I do not like Dan + Shay. I do not like Dan + Shay’s music, I do not like their Dan + Shay hair, I do not like the fact that they use a mathematical character in their name since that should forever be reserved for Joey + Rory (may the talented and beautiful Joey Martin rest in peace!)
Dan + Shay seems to be about the most superfluous band in country music at the moment. What function are they fulfilling in the country music space? Do we really need another male singing duo? Aren’t there already too many mouths to feed at the top of country music, while incredible talent remains crowded out? What does Dan + Shay materially offer to country music that country music couldn’t function without? Are they even filling a niche? What is their sound and contribution to the music? They feel like fluff, bunting, window dressing, the equivalent of country music doilies and trifles that if left in the linen closet, would not be missed.
But I promised myself that if this song went to #1, I would write a review for it. Not because I think it’s particularly great, and certainly not because it’s country. It’s because above all the other singles we’ve seen go number #1 recently that seem to be foretelling a serious shift in the direction of country radio—Lori McKenna’s “Humble and Kind” performed by Tim McGraw, John Pardi’s “Head Over Boots” to name a couple—this one might symbolize how country music has turned a page the most, and for the very reason that Dan + Shay feel like such a generic no-name country band.
In the previous few years, a band like Dan + Shay would use the opportunity of releasing a single to take advantage of some adverse trend roiling in country. That’s certainly what occurred when they released the acrid and misogynistic “Show You Off.” Dan + Shay are not leaders, they are followers. They have nothing to contribute to country music themselves. So if they are recording and releasing songs that at least try to exude a little more substance as “From The Ground Up” does, that means this trend toward better songs, and away from the music hyphenated with “Bro” is not just an anomaly, but has some breadth behind it.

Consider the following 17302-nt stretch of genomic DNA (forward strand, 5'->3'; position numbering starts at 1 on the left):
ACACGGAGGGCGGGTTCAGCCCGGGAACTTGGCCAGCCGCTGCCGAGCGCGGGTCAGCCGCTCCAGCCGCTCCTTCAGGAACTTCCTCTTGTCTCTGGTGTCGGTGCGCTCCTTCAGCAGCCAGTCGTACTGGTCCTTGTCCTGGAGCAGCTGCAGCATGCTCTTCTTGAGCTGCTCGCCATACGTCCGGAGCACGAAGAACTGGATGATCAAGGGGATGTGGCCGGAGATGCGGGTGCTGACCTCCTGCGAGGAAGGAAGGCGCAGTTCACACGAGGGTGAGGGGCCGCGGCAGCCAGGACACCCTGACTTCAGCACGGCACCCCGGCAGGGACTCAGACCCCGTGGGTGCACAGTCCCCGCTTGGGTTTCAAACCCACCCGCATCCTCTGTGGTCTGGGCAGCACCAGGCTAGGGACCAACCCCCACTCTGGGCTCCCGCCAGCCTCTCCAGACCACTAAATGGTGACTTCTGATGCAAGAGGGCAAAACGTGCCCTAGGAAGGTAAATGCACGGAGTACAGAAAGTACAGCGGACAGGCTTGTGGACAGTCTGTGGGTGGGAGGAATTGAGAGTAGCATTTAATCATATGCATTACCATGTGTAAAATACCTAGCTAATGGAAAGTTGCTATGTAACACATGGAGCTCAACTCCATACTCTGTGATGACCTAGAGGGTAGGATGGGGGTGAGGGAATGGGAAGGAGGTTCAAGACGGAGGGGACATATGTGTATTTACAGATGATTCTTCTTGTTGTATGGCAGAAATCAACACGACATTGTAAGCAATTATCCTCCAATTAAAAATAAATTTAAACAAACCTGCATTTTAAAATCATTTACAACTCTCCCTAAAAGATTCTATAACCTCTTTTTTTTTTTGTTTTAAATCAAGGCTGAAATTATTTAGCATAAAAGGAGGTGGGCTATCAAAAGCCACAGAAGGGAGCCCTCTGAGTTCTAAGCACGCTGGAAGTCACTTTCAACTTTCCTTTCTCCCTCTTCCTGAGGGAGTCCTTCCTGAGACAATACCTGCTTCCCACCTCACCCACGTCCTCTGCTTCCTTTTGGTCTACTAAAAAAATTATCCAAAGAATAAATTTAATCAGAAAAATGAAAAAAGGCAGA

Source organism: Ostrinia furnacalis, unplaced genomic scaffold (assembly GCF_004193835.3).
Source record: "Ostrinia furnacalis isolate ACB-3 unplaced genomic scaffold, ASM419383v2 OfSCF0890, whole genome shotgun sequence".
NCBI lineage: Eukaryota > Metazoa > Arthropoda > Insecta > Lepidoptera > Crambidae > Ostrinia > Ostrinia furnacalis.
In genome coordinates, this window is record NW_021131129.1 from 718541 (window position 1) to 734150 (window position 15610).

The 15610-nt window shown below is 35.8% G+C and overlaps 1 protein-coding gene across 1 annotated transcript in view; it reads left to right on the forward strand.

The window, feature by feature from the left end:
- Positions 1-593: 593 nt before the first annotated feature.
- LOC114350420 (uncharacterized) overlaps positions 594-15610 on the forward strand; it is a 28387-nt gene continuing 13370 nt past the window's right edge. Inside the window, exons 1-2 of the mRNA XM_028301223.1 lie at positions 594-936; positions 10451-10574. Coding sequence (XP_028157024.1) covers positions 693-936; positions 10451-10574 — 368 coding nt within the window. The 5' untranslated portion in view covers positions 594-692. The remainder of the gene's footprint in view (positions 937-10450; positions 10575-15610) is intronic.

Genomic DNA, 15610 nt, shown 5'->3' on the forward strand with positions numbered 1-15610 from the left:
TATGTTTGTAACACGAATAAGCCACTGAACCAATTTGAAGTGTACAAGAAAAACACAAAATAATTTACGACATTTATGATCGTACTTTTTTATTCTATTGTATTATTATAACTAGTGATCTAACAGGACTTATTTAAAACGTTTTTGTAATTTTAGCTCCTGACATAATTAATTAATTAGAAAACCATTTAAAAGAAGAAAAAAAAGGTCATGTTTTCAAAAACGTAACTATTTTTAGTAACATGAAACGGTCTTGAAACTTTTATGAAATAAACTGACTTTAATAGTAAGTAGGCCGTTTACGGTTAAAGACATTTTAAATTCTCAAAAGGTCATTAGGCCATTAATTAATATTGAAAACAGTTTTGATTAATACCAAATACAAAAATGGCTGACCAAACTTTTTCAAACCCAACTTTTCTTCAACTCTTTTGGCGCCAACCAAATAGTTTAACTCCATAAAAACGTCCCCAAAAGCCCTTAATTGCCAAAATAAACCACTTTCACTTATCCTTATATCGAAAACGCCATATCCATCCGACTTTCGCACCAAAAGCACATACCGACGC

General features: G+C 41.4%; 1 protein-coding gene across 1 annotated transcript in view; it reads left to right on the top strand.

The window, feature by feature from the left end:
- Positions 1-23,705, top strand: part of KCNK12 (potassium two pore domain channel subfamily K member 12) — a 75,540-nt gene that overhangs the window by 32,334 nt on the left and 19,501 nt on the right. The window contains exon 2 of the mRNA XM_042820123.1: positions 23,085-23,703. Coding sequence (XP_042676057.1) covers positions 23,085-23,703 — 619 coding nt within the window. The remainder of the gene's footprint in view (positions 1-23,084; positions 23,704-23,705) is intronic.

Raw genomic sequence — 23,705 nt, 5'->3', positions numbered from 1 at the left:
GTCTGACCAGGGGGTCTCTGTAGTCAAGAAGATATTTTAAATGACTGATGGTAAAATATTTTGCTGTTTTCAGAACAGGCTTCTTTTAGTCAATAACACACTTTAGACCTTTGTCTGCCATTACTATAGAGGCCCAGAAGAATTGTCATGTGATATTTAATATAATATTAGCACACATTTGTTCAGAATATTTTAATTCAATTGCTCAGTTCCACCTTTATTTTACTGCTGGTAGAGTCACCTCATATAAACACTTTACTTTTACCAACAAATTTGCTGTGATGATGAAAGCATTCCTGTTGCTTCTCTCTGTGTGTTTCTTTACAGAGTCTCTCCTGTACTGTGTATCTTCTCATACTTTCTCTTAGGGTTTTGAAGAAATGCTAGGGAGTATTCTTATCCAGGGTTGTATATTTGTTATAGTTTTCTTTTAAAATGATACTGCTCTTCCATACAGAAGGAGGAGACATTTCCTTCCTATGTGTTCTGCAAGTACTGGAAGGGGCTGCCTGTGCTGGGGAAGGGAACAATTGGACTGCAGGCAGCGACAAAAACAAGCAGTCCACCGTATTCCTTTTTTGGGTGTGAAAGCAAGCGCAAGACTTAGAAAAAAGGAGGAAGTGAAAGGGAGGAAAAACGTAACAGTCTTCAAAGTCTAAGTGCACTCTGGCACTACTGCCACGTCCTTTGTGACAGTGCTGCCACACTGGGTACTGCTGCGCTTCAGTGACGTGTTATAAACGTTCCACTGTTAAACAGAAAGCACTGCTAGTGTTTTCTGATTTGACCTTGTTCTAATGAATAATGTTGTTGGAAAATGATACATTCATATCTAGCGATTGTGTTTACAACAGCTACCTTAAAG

Dan + Shay took a page out of the Florida Georgia Line playbook, and with the first single from their second album released a song that speaks to family and foundation, and does so in surprisingly adult language. “Dirt” was much better than “From The Ground Up” in both the production and writing, but it’s the effort, and how it’s found verifiable traction that make the song an interesting test specimen.
“From The Ground Up” is still sappy and saccharine as hell, but here’s a song that at least mentions grandma and grandpa, and asserts ideas of committed love. In the last few years previous, these things would have been non starters on country radio. So would a waltz beat, which continues to make a comeback in mainstream country, and why not? It is an age old, easy way to imbibe a song with a swaying, compelling beat.
The problem with “From The Ground Up” is that Dan + Shay’s voices are too light. This song needs some sandpaper or dirt rubbed on it. It needs some masculinity. Country sounds are virtually non existent in the composition, though at times they try to poke their head through. This is a song for pop adult contemporary radio, not country, yet few tweaks in the production could have taken “From The Ground Up” from mild to decent.
It’s what “From The Ground Up” and the success it has found symbolizes that make it yet another sign of hope. Just like Tim McGraw’s “Humble and Kind,” or Jon Pardi’s “Head Over Boots,” this is not a great song. Yet it sets the table for other songs making their way up the charts, like William Michel Morgan’s long-burning “I Met A Girl,” to have their own day in the #1 spotlight in the coming weeks and months.
Make no mistake, all of this is partially preordained by labels shoveling money around to radio. You think it’s coincidence that the day “From The Ground Up” hit #1 they also announced a Day + Shay tour? We shouldn’t be surprised when William Michael Morgan’s “I Met A Girl” pulls off a similar feat right as his debut album is being released in late September. But whether it’s by hook and crook, or an authentic appetite by country listeners for something more real, “From The Ground Up” hitting #1 symbolizes depth to the move to substance in mainstream country.